“There are procedures in law, there are legal provisions that allow us to take certain measure to protect the rights of the general public, whether you are a passenger or not, and it also protects the rights of those who are looking after security of our airports,” he added.
Malacañang said the MIAA is implementing the hands off policy in handling baggage and personal belongings of passengers.
“On another matter, the MIAA is now going to implement a ‘last look’ bin that will enable passengers to take a last look, essentially, at their luggage and to dispose off any—should there be any inadvertent insertions, if you may call it that, before they undergo screening,” deputy presidential spokesperson Abigail Valte said.
Miriam seeks heavier penalties
Sen. Miriam Defensor-Santiago, for her part, proposed an increase in the penalty against persons found guilty of planting bullets as evidence.
Santiago is seeking to amend Republic Act 10591 or the Comprehensive Firearms and Ammunition Regulation Act to increase the prison term for persons planting bullets as evidence from the current six to 12 years to a range of 12 to 20 years.
The penalty would be imposed on persons found guilty of inserting, placing or attaching a bullet, a firearm or parts of either, with the intent of incriminating another.
“The government must send a clear message to these airport syndicates that it will not tolerate these criminal activities and will prosecute those who plant evidence with as much zeal as it pursues those who smuggle firearms and ammunition,” Santiago said.
She said that increasing the prison term for the crime would be more effective than the proposals to decriminalize possession of not more than three bullets.
Under the decriminalization proposal, Santiago argued the scam would persist simply by increasing the number of ammunition planted on the victims.
Charged and dismissed
This developed as two Taiwan-bound OFWs were detained by security personnel at the NAIA Terminal 1 for alleged possession of bullets.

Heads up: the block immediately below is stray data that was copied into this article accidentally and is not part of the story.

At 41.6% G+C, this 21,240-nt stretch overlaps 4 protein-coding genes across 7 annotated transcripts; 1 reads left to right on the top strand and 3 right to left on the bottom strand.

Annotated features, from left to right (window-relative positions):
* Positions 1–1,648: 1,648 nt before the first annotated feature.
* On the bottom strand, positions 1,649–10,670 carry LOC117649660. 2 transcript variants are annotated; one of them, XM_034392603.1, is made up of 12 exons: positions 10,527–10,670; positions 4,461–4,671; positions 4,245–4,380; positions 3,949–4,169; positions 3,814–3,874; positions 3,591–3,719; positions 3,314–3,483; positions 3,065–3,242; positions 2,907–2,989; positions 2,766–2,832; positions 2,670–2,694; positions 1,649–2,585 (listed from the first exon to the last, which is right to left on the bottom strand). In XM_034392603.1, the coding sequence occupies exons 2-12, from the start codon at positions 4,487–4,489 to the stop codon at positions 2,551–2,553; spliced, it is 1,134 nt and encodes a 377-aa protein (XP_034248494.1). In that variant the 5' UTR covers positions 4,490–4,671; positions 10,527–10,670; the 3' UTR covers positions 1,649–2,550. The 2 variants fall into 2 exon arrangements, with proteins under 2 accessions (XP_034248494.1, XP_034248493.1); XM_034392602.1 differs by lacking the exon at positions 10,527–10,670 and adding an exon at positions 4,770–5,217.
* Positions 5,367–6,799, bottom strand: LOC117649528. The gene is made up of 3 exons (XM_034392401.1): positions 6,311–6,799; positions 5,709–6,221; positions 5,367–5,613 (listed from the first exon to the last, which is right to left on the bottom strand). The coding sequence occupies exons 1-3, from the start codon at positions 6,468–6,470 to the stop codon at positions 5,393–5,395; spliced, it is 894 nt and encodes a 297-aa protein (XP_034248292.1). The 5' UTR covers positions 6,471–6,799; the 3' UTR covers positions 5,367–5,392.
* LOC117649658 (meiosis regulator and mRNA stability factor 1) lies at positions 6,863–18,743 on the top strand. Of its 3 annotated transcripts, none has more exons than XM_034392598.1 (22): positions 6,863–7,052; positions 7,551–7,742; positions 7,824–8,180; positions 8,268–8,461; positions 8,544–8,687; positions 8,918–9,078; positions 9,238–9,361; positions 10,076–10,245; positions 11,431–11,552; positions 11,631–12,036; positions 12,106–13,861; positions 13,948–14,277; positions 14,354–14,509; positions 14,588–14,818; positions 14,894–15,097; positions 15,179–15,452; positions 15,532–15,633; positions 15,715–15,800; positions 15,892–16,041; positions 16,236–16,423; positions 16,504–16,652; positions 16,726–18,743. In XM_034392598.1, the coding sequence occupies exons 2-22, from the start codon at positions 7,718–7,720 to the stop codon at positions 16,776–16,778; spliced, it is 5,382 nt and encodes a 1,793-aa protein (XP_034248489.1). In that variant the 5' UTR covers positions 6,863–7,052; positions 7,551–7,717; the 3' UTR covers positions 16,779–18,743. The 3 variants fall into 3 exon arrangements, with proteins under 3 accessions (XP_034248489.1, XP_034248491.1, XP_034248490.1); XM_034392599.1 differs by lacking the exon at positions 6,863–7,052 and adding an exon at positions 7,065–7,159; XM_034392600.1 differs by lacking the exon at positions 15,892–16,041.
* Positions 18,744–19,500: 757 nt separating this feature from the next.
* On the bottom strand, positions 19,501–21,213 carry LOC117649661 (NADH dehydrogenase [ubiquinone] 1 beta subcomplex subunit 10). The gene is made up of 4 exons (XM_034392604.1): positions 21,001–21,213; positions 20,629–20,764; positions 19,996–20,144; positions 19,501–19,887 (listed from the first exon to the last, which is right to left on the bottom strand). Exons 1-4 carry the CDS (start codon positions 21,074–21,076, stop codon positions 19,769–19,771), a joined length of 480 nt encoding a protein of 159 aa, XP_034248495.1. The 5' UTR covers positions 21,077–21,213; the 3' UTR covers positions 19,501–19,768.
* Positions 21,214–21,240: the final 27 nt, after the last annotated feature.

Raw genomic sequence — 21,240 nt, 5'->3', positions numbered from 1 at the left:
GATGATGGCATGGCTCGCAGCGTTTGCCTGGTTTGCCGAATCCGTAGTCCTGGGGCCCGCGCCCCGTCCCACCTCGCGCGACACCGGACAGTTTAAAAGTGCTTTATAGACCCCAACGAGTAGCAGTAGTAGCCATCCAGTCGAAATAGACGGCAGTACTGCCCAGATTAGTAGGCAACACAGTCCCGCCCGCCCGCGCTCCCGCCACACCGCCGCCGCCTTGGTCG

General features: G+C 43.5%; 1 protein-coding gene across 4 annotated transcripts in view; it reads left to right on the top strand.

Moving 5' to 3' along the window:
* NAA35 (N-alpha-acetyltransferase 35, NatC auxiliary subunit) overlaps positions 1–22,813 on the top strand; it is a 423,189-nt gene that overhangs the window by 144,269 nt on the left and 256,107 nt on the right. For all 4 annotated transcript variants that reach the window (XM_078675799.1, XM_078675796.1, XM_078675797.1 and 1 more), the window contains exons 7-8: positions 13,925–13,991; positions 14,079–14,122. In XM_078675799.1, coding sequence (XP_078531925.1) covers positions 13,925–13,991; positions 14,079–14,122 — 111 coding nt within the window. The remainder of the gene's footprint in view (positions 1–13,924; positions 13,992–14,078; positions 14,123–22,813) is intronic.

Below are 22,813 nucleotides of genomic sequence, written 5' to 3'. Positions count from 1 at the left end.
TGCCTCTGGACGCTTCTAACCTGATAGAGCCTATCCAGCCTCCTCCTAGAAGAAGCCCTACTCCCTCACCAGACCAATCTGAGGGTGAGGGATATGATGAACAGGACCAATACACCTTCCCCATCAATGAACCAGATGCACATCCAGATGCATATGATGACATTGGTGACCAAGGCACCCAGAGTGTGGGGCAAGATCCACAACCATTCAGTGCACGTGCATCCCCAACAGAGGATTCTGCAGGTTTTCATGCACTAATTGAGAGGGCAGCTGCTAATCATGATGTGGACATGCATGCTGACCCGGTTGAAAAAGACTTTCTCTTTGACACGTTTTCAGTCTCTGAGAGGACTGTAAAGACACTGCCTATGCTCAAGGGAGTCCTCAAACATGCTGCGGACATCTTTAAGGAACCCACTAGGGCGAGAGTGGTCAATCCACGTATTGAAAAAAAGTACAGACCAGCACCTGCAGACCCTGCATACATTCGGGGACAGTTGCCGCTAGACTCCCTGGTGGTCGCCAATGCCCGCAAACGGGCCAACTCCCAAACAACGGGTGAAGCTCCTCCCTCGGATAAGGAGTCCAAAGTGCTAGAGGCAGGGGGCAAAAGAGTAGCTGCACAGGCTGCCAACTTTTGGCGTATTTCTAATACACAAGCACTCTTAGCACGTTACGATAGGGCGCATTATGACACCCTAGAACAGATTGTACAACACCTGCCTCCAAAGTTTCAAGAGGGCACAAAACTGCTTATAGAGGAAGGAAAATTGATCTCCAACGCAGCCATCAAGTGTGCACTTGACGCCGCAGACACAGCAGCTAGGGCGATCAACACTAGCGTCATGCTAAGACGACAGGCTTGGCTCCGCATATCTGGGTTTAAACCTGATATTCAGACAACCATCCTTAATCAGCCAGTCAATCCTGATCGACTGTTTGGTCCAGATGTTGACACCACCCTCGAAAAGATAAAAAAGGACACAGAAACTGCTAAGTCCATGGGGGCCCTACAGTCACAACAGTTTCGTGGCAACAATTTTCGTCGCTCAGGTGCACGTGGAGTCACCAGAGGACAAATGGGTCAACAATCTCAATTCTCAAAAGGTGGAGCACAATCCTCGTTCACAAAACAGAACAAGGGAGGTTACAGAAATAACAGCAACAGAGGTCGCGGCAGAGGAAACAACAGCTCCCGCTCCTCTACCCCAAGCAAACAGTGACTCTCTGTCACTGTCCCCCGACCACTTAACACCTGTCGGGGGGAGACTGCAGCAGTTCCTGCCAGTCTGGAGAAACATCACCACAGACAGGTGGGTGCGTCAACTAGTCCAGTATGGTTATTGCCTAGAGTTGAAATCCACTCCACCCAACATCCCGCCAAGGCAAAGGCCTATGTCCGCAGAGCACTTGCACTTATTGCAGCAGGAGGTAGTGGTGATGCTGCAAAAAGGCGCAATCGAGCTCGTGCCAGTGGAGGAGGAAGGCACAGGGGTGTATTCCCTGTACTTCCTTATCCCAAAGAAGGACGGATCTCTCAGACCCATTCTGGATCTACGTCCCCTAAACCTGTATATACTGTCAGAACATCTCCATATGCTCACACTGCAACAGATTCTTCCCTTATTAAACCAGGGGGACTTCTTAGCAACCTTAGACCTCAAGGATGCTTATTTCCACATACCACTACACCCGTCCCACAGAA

One of them, Biiden Ballalo, was able to depart for Taiwan yesterday after the Pasay City prosecutor dismissed the case with the help of the Public Attorney’s Office (PAO) and Volunteer Against Crime and Corruption (VACC).
The PAO has so far helped 20 alleged bullet-planting victims. Complaints against five of the agency’s clients have been dismissed for lack of intent to possess the bullet and use it for malevolent purposes.
Pasay City prosecutors also dismissed the charges against Gerardo Navarra for illegal possession of ammunition for lack of probable cause.
Navarra, who was supposed to fetch a relative from the airport and insisted that the bullet was not his, was arrested Thursday night at the NAIA after a bullet was found inside his bag.
Pasay City Prosecutor Nolasco Fernandez Jr. said authorities failed to establish the malevolent intent to possess and use the bullet for a criminal purpose.
Two more passengers with separate flights were apprehended for bullets found in their luggage.
The two passengers whose names were not immediately available were brought to the Philippine National Police – Aviation Security Group for questioning.
The Overseas Workers Welfare Administration (OWWA), on the other hand, has embarked on a massive information campaign to prevent migrant Filipino workers from falling prey to the supposed bullet-planting scheme.
OWWA chief Rebecca Calzado directed accredited employment agencies to provide pre-departure orientation seminar (PDOS) to advise OFWs against carrying prohibited items at the airport including bullets. With Mayen Jaymalin, Rudy Santos, Marvin Sy, Aurea Calica